From 1996 – 1999, I worked at a New York City record store called Rebel Rebel. I was a student at NYU when I got the job, and then I graduated from school but stayed at the shop. These were the Golden Years, although we didn’t realize it at the time.
Rebel was located in Manhattan’s West Village, on Bleecker Street between Grove and Christopher, and when I worked there, we were literally surrounded by record stores. Record Runner was around one corner, Rockit Scientist around another, and House Of Oldies around yet another. We had one Kim’s Music And Video outpost maybe three blocks to the west of us, and a different Kim’s Music And Video outpost maybe eight blocks to the east. Bleecker Street Records was two minutes away. Other Music was 10 minutes away. Across the street from Other Music was Tower Records. If you made a left out of Rebel and kept walking in that direction just long enough to cross 6th Avenue, you’d hit Bleecker Bob’s, Second Coming, and Generation Records before getting to Washington Square Park. There was a record store whose name I never knew literally across the street from Rebel, and another record store whose name I never knew two blocks away. There were at least half a dozen more that I sorta remember, and probably two dozen more that I’ve forgotten entirely.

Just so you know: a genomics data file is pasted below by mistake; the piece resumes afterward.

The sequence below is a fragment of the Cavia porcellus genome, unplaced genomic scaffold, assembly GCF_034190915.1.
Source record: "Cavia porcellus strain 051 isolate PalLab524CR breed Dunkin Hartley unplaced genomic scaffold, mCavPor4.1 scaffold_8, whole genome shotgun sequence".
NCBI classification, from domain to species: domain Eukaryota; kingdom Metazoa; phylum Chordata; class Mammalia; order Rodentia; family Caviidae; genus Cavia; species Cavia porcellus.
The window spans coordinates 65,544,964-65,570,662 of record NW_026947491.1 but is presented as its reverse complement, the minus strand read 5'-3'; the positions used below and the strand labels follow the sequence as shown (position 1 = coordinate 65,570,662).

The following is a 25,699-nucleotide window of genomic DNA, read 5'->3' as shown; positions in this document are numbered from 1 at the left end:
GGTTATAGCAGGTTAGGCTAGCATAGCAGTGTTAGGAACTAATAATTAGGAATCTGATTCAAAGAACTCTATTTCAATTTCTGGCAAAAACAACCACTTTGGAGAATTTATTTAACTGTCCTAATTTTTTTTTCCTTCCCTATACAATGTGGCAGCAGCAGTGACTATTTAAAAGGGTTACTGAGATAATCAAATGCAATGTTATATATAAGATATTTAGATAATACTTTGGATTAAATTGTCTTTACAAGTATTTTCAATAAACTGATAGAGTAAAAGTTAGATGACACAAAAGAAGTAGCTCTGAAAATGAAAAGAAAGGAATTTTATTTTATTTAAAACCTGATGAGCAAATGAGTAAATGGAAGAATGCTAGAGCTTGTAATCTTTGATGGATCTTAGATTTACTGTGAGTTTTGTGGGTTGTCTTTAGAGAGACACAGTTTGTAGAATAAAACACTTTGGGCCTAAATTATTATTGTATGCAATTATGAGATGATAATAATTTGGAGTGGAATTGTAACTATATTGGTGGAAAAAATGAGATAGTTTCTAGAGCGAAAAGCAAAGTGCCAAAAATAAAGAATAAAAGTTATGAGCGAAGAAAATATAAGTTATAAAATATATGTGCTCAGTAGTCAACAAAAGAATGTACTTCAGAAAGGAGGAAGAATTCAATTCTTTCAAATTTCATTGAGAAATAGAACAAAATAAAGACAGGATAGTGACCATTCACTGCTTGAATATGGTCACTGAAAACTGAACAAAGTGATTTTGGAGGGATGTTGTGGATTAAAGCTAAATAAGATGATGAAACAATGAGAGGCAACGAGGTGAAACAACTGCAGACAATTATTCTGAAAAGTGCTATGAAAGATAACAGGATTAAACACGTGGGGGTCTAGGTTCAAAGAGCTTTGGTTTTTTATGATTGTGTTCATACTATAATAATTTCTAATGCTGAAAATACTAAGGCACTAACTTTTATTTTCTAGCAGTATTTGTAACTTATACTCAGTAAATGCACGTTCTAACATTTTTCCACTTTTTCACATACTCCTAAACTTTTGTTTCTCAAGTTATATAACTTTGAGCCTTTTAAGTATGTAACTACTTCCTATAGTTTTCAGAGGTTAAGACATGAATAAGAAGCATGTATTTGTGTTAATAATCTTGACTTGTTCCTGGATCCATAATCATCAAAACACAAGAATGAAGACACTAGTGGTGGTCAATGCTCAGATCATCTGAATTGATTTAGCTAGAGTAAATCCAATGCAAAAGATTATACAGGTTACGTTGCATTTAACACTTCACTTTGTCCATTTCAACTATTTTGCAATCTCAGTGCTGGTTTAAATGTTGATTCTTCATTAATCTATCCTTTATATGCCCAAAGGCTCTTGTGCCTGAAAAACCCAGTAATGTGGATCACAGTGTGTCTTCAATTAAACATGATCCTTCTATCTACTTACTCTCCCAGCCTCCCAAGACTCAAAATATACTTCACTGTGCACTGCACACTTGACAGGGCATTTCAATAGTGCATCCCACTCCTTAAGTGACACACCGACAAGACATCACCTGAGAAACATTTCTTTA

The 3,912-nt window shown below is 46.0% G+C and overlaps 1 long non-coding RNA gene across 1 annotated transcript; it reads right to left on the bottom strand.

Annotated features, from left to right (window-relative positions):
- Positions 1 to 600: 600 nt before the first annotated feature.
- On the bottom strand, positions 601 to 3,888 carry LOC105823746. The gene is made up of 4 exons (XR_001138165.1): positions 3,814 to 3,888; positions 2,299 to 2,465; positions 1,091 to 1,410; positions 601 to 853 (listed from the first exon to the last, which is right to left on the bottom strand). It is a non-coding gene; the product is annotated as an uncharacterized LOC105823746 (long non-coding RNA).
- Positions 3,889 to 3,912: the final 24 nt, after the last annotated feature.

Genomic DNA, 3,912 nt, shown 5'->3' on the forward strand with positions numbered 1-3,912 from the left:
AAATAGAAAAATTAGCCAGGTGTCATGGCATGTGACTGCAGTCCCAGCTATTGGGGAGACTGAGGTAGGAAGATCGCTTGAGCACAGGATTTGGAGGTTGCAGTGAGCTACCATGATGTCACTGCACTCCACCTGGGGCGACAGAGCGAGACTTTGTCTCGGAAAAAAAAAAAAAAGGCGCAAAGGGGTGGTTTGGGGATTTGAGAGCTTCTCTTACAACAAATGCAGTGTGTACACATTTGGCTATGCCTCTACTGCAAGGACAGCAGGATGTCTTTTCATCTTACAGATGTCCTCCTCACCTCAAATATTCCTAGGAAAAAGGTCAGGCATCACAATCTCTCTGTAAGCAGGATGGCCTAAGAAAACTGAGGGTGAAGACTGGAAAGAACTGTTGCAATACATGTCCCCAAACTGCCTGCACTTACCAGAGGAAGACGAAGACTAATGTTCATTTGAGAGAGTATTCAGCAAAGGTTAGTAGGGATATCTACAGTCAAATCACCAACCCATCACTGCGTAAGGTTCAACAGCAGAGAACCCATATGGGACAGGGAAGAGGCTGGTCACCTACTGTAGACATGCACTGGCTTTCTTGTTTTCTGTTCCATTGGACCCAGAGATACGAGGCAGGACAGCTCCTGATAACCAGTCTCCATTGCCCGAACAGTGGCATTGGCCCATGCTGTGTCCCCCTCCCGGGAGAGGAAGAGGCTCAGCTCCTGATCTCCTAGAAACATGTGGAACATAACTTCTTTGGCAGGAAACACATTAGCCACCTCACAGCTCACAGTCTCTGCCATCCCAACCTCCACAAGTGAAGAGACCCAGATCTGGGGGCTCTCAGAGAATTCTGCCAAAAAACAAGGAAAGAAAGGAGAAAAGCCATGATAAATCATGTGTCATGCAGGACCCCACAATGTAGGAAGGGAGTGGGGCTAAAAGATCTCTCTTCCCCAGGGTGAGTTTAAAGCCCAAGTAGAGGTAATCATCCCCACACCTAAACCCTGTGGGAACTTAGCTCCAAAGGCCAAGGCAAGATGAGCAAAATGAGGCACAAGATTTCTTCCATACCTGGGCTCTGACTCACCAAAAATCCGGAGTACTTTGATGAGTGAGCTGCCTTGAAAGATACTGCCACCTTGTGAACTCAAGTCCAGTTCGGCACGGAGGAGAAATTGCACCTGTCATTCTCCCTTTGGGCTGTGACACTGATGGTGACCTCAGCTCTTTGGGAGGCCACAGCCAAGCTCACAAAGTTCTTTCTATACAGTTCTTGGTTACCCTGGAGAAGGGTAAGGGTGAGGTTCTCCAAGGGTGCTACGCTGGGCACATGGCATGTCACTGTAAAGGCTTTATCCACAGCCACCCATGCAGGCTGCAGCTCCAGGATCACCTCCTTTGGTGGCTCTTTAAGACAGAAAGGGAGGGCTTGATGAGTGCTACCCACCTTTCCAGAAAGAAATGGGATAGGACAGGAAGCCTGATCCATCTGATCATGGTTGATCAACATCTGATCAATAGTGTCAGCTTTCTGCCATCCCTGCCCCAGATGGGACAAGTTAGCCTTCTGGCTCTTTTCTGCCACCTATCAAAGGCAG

I’m not kidding about the Golden Years thing; my time at Rebel coincided exactly with the US music industry’s peak moment, and when I finally left — to get a real job — the arrow made an abrupt downward turn. Here, Business Insider made a chart. Just look at all that gold.
I’m not kidding about the Golden Years thing; my time at Rebel coincided exactly with the US music industry’s peak moment, and when I finally left — to get a real job — the arrow made an abrupt downward turn. Here, Business Insider made a chart. Just look at all that gold:
Soon after that, the stores started closing. The reason was piracy, they told us, and iPods, and iTunes, but that wasn’t the real reason, I don’t think. I think the stores closed because big-box chains like Best Buy started treating CDs as loss leaders, as bait, offering them at less than wholesale — that is, selling them for $2 or $3 below what they paid for them. (It was pretty common for independent shops to send floor employees to Best Buy every Tuesday to scoop up armfuls of new releases for $10 apiece, which would then be marked up to suggested retail for sale in the store.)
I mean, look, the stores were probably gonna close anyway eventually, but the way it happened — everything all at once like that — they didn’t even have a chance to defend themselves. Piracy was nibbling at the edges, and the iPod offered a powerful alternative to physical product, but the big-boxes made it IMPOSSIBLE to compete, to adapt. There were too many forces working against the record stores, so they started blinking out like Christmas lights.
It wasn’t just one thing, but it’s never just one thing. It was a lot of things conspiring. And then, the collapse.